Originally published at Publicschooloptions.org
Teaching is often described as a calling. For me, I would say this description is accurate because, aside from that brief time in early elementary school when my career goal was to become Batman, teaching has always been the only career choice for me. Although I always knew that I would be a teacher when I grew up, a couple of decades ago, the idea of being a teacher for a virtual school would have sounded as plausible as my becoming the Caped Crusader.
I first learned of online schooling in 2008 when I returned to Ohio following teaching in a brick-and-mortar setting for three years in Nevada. The idea of being a teacher in an online environment was enticing, especially as I recalled what I had learned about effective teaching in my college teacher preparation program. Online schooling seemed to make many teaching essentials logistically possible, something that I could not necessarily say was true of my brick-and-mortar environment. Over the past four years as a teacher in an online school, I can speak firsthand of its benefits. To me, these include the following:
Teaching in an online environment allows me to meet my students where they are academically. Instead of having a group of thirty students for a set amount of time, I am able to tailor my instruction to meet the needs of the students I teach. I am afforded the opportunity to work one-on-one or in small groups with students, and I can develop more challenging lessons for those students who are advanced.
Attentiveness to Diverse Learning Styles
Within my lessons, I am able to incorporate music, video clips, cooperative groupings, and additional resources like outlines and graphic organizers. This allows the student to use those resources that best fit how he or she learns and remembers the material. The distinction here is that instead of bringing the students to the lesson, I am now bringing the lesson to the students.
In college, the emphasis was on helping students develop 21st century skills. This is one of the benefits of online school that I think is often overlooked—the opportunity for students to develop their technological skills. By using the computer and various software programs, students are developing these technical skills simultaneous with learning the course content.
Using data to drive instruction has been seen as essential, whether in the state Department of Education rankings for schools or in an individual classroom with teachers using formative assessment techniques. I know, as a former brick-and-mortar teacher, that collecting this data and then analyzing it was time-consuming and, by the end of the school day, difficult. Online schooling has much of this data collected and organized for the teacher, with the teacher’s being able to run reports for immediate access to data to help form their instruction.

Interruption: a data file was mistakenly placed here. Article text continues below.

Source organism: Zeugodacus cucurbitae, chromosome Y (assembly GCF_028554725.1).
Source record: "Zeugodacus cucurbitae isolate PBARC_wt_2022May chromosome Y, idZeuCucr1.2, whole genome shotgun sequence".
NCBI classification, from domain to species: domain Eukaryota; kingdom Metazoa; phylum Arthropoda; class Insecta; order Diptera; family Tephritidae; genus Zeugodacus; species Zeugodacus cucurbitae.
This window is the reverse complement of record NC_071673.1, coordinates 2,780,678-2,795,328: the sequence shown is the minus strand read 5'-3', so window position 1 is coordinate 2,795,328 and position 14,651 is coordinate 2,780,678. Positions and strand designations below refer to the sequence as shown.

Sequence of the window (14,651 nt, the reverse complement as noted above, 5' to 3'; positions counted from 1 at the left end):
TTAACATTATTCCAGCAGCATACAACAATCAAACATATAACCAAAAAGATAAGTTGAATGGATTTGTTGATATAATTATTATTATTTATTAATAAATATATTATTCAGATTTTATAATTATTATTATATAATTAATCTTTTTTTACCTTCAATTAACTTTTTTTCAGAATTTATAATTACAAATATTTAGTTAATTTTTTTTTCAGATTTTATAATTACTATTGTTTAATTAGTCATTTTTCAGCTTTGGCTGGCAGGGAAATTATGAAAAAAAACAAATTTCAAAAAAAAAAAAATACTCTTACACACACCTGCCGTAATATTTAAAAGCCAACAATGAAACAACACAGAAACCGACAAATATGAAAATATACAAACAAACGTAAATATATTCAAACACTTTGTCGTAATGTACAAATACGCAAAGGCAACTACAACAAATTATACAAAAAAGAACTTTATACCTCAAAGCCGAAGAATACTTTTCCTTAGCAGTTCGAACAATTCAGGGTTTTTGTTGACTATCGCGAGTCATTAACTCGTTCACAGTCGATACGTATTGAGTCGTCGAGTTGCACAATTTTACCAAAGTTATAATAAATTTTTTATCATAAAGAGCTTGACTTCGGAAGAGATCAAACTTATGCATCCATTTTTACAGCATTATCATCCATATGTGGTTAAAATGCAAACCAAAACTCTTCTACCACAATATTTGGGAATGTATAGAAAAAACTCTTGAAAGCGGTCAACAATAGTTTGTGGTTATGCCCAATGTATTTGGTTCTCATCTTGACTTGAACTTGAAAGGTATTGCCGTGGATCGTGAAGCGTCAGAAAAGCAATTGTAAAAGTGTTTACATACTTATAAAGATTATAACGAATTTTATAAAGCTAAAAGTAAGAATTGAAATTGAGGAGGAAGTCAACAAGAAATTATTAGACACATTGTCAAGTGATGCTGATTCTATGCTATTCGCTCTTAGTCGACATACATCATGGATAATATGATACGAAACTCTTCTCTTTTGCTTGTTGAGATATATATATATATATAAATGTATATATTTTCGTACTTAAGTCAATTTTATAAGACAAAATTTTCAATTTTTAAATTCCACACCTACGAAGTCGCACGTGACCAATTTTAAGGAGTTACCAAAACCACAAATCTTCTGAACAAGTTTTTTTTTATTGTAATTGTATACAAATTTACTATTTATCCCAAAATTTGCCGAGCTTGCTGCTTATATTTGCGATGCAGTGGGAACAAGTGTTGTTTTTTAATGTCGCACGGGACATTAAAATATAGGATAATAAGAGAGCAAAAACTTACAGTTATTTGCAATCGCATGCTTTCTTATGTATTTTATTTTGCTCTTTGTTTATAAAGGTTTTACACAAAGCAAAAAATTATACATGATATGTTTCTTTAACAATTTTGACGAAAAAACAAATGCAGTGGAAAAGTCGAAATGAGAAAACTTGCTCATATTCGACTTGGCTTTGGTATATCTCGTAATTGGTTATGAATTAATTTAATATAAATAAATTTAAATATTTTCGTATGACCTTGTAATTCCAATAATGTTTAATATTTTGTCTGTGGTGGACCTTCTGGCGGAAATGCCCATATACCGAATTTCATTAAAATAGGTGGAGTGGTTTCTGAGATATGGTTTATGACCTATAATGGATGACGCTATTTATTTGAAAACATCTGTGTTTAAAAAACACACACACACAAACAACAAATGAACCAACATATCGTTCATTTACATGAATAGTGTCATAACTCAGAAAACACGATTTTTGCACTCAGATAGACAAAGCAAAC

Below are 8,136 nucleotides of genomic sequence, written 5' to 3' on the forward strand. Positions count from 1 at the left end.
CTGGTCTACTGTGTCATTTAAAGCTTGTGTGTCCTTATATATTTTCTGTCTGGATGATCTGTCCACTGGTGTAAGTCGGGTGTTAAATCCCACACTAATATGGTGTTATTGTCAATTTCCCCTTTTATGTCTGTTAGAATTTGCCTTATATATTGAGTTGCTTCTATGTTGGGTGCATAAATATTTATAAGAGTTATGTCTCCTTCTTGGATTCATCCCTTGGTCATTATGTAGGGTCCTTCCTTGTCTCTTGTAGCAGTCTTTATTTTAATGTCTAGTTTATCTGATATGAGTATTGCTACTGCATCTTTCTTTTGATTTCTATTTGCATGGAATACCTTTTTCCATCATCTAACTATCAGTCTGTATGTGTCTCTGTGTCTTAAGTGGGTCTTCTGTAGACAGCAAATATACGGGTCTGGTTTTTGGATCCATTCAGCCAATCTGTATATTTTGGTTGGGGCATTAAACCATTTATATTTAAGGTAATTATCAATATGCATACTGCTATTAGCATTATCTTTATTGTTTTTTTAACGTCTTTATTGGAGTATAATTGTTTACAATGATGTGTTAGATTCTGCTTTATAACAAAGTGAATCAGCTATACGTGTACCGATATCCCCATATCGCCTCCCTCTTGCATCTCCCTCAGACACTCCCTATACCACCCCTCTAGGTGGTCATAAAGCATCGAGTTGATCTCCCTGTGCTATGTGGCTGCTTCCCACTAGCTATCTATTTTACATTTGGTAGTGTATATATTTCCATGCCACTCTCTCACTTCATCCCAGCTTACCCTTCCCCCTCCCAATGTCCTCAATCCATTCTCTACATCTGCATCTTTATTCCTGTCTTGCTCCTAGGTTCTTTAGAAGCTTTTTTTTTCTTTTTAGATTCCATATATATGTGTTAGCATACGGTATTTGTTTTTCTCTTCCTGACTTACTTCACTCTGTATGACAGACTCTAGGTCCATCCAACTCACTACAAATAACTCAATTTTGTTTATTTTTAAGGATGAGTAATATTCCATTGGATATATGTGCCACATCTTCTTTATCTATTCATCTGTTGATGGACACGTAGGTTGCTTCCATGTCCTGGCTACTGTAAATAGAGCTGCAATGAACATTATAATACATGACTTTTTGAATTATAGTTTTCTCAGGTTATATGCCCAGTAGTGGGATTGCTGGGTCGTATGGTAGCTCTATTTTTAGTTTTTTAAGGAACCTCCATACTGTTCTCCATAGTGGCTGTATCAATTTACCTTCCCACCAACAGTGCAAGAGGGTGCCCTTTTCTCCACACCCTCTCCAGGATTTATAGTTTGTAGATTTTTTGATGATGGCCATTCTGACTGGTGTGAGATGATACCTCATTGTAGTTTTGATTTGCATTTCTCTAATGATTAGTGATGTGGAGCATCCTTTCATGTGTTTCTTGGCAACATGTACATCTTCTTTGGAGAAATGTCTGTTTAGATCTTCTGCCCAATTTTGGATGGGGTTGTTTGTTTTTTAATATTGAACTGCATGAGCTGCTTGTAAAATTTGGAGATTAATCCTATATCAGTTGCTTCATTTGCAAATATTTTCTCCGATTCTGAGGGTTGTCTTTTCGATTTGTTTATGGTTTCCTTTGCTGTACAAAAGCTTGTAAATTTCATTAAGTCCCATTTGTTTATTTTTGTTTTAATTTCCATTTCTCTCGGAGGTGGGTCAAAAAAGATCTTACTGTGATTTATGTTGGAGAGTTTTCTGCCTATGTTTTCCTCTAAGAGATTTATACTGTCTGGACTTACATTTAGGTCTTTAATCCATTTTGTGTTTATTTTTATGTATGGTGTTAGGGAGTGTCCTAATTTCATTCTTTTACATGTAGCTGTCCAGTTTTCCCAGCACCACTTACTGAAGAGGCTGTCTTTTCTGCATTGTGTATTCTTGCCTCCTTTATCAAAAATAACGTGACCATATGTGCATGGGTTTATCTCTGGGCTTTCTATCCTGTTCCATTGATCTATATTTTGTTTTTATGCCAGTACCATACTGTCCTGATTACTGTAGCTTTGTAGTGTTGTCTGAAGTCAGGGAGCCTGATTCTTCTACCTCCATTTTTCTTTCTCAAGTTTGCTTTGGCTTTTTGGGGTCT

Parents as Partners
Online teaching has also enabled me to become closer with the parents of the students I teach. In my brick-and-mortar environment, conferences could happen before or after school. The frequency of conferences was also limited. In an online environment, I can have a conference with a parent much more frequently. In education, I think sometimes the relationship between teachers and parents is not leveraged as it should be. I have learned so much about my students simply by talking to their parents.
I have greatly enjoyed teaching in an online environment and have recognized its benefits. I have witnessed firsthand how it has been an environment in which many students have flourished. From time to time, I still encounter some resistance to this learning model and hear some misconceptions about virtual school. I have learned that, just like Batman, we can be misunderstood. However, all teachers are deserving of respect because, at the end of the day, we all enter this profession to make a difference and to move our students forward.
Although we might not have the Bat Signal or drive an awesome car, we are often fighting those social villains—poverty, disenfranchisement, funding shortages—to make this monumental goal a reality. For some students, teachers are real-life superheroes. As teachers, we need to remember this. Student success needs to be our focus. We need to be mindful that, after all, Batman and Robin didn’t bicker over who got to drive the Batmobile.